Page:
This is the seventh blog within the author’s series of Emotional Intelligence in Business...
Today’s post is written by Heather Powell, Director of Customer Service & Project Manager at SafeSourcing Inc.
This is the seventh blog within the author’s series of Emotional Intelligence in Business explaining empathy and how it will affect and help your business. Despite a bevy of research and best-selling books on the topic, many managers still downplay emotional intelligence as a “touchy-feely” soft skill1. The importance of characteristics like empathy and self-awareness is understood, sure, but intelligence and technical capability are seen as the real drivers of professional success1. Evidence suggests quite the opposite: that high emotional intelligence (EI) is a stronger predictor of a success1. In fact, high EI bolsters the hard skills, helping us think more creatively about how best to leverage our technical chops1.
“Empathetic people are superb at recognizing and meeting the needs of clients, customers, or subordinates. They seem approachable, wanting to hear what people have to say. They listen carefully, picking up on what people are truly concerned about, and respond on the mark,” (Goleman, 2015, pp 3).2
4). Empathy. The ability to understand the emotional makeup of other people. A skill in treating people according to their emotional reactions.
a.) Hallmarks include expertise in building and retaining talent, cross-cultural sensitivity, and service to clients and customers. (In an educational context, empathy is often thought to include, or lead to, sympathy, which implies concern, or care or a wish to soften negative emotions or experiences in others.)3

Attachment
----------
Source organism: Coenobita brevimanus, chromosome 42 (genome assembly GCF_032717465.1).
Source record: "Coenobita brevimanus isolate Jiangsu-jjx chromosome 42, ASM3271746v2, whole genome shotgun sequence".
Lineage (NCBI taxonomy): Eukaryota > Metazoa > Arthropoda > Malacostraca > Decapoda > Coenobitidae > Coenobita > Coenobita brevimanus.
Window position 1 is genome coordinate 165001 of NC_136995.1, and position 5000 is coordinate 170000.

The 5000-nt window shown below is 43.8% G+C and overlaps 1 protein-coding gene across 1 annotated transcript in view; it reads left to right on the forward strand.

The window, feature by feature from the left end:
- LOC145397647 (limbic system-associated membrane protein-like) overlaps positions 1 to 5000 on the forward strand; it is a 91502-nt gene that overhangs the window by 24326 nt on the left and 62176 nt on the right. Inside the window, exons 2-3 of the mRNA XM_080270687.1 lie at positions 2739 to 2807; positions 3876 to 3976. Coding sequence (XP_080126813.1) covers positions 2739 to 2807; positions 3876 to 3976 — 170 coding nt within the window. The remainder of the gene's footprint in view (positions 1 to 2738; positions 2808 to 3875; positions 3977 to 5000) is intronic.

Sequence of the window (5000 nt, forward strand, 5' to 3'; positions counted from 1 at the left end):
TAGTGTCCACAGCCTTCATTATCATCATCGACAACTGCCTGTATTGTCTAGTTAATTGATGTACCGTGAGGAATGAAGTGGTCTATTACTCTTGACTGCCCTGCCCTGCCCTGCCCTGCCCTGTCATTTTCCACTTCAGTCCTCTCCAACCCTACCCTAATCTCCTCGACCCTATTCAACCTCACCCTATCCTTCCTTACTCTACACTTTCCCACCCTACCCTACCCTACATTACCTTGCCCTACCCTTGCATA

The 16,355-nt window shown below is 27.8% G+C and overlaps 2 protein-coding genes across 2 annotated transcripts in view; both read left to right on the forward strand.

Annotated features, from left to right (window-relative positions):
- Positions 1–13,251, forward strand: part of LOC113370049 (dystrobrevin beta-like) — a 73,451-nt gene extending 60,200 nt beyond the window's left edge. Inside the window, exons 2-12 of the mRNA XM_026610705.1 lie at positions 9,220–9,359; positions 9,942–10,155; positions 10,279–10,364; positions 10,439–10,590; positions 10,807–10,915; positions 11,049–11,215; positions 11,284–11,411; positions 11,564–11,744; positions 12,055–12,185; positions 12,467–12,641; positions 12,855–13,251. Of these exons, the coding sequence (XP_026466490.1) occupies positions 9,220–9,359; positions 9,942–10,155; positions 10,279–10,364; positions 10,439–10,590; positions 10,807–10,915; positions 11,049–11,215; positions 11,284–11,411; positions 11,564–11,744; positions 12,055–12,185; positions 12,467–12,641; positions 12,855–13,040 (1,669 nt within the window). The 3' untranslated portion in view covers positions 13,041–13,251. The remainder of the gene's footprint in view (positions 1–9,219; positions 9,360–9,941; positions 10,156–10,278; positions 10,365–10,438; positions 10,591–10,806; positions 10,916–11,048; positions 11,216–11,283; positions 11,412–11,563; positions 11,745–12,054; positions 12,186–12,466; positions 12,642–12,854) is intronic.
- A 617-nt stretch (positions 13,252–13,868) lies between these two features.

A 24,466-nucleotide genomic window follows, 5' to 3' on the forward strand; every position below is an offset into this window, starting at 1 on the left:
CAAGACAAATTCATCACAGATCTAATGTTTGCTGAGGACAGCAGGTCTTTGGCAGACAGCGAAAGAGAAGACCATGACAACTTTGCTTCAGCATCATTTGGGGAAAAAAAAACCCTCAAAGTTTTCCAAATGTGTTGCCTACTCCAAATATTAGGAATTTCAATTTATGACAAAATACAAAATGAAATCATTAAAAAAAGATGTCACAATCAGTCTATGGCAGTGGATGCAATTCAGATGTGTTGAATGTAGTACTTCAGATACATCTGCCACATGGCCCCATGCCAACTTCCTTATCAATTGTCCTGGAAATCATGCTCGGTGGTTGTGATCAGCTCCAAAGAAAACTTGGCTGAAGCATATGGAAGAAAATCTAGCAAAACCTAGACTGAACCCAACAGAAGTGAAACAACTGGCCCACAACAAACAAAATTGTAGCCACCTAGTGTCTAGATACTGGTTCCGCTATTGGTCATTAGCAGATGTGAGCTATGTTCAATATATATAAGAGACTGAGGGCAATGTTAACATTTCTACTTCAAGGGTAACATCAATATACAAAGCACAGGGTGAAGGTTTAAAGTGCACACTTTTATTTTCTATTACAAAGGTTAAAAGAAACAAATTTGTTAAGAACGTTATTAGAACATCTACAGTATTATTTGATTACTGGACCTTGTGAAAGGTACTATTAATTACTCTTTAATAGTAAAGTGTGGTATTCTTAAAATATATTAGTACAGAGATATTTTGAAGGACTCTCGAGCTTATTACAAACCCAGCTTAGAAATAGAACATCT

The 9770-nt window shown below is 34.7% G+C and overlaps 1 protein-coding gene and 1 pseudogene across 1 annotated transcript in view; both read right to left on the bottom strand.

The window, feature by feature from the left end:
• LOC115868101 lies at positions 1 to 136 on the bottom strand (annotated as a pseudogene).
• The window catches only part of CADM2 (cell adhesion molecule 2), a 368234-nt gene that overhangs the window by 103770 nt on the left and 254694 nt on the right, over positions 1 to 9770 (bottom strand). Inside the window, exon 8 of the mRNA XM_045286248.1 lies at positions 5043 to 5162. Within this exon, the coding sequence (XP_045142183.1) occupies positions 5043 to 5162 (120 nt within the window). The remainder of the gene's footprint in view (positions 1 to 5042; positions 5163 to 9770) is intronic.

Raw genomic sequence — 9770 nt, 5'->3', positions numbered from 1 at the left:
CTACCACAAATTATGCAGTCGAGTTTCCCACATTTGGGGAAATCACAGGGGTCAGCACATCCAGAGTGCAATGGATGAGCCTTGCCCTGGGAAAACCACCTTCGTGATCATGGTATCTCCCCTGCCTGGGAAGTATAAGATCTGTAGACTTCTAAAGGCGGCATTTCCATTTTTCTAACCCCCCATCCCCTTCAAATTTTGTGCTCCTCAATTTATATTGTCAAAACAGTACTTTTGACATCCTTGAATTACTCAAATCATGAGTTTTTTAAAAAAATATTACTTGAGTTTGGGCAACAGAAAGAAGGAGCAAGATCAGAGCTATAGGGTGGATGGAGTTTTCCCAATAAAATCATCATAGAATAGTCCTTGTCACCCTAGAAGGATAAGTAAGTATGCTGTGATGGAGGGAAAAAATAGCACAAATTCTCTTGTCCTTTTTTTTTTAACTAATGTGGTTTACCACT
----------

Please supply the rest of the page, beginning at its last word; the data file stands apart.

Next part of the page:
Three Kinds of Empathy: Cognitive, Emotional, and Compassionate:
The first is “cognitive empathy,” simply knowing how the other person feels and what they might be thinking. Sometimes called perspective-taking, this kind of empathy can help in, say, a negotiation or in motivating people. A study at the University of Birmingham found, for example, that managers who are good at perspective-taking were able to move workers to give their best efforts.4
The second is “emotional empathy,” – when you feel physically along with the other person, as though their emotions were contagious. This emotional contagion, social neuroscience tells us, depends in large part on the mirror neuron system. Emotional empathy makes someone well-attuned to another person’s inner emotional world, a plus in any of a wide range of callings, from sales to nursing.4
The third is “compassionate empathy,” also known as “empathic concern”, with this kind of empathy we not only understand a person’s predicament and feel with them, but are spontaneously moved to help, if needed4. It is not out of place at work: you see it when a leader lets people know that he will support them, that she can be trusted, that they are free to take risks rather than maintain a too-safe defensive posture5.
Please stay tuned for the next and final blog in Emotional Intelligence on how social skills can help you and your business.
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